A wrecked car which sent a challenge to the DVLA after being left smashed up in Hoole has been towed away.
The untaxed Fiesta was first clamped on July 29 after being left hanging off a pavement in Pipers Court.
A few days after it was the subject of a physical assault.
‘F*** you DVLA’ was spray painted on the bonnet along with ‘Good luck selling this DVLA’ graffitied on the roof.
The vandals did at least add a smiley face.
Windows were smashed, the interior torn up and a door was ripped off and left on the back seat.
A week later, DVLA contractors arrived to face the graffiti and impound the car.
Residents in Pipers Court had said it was still a ‘mystery’ as to who owned the vehicle or their motivations behind destroying it.
A group of men wielding sledgehammers had been spotted causing for the damage.
At the same time they had been reportedly been ‘tidy vandals’ and cleaned up their own mess.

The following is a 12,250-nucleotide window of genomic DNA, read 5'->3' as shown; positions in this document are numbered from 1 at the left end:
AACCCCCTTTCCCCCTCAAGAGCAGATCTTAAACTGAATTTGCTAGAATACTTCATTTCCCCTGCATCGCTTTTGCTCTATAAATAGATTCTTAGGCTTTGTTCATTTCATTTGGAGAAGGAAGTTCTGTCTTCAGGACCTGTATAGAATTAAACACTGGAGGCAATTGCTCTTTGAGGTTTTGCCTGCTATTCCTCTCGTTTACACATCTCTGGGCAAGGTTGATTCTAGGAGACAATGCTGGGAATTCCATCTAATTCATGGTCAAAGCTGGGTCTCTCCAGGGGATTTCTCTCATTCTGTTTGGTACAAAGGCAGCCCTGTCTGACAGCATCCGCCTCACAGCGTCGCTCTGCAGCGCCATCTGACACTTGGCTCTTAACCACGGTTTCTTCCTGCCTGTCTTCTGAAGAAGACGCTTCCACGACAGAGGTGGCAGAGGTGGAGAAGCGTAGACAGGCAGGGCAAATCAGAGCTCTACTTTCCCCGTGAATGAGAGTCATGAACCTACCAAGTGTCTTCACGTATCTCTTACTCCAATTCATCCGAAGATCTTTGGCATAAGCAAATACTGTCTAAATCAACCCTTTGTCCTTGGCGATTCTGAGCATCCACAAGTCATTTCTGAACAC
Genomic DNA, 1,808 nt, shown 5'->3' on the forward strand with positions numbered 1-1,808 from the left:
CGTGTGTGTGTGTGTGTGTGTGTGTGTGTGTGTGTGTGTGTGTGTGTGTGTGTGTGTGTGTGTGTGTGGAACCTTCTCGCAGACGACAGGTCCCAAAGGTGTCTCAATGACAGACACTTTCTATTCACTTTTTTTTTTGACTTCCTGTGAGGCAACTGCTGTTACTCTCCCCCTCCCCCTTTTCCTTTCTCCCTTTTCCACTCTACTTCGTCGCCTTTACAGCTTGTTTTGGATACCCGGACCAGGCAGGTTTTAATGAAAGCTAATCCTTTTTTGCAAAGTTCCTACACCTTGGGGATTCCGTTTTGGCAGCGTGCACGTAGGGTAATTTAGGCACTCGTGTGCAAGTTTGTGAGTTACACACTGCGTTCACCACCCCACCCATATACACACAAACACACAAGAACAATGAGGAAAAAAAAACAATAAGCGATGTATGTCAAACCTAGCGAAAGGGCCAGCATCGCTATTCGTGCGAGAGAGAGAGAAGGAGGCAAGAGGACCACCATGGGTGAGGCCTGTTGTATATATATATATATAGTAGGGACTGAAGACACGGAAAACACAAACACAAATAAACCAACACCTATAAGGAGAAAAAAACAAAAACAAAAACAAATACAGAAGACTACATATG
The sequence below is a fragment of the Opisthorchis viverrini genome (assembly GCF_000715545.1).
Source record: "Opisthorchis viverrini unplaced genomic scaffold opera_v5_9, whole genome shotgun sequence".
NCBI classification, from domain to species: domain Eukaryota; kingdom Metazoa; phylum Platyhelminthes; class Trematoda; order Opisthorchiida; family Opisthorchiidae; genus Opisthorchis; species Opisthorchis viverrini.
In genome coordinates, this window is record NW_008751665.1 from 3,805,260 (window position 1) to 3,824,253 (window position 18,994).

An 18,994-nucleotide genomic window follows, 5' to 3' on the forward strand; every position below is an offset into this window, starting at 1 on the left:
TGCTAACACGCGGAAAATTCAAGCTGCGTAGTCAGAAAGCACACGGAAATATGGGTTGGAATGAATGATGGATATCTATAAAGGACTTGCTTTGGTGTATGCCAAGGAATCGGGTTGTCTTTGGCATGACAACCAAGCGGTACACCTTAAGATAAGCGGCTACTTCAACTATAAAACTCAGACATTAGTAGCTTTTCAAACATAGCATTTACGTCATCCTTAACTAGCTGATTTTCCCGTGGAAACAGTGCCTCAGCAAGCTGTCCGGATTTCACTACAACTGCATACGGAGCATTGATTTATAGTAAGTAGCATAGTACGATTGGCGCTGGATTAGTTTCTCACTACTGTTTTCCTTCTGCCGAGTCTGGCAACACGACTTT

Inside the defaced Fiesta a pile of glass shards was on the front seat, the fabric was slashed and bin bags full of rubbish were left to fester.
'Majority of motorists tax correctly and on time'
Its MOT expired on January 7, 2014, but a Statutory Off Road Notice (SORN) is in place for it.
This allows the vehicle to be kept on private property despite not being taxed, but not left on a public road such as Pipers Court.
A DVLA spokeswoman said: “The overwhelming majority of motorists tax correctly and on time.
“DVLA operates a range of measures to make vehicle tax easy to pay and hard to avoid, including online vehicle taxing and Direct Debit.
“We also continue to send reminder letters to vehicle keepers, which is why it is so important they notify DVLA of a change of address or keeper.
“It is right that we take action against those who don’t tax their vehicles and then drive them otherwise it wouldn’t be fair to those who do the right thing.
“Clamping is one of a range of measures we use to make sure these untaxed vehicles are not driven on the road.”
Once a car has been clamped, it costs £100 to get it released. There is an additional £160 surity fee, which is refundable, if the owner cannot show the vehicle has been taxed.
If the release cost is not paid within 24 hours, then the car will be impounded.
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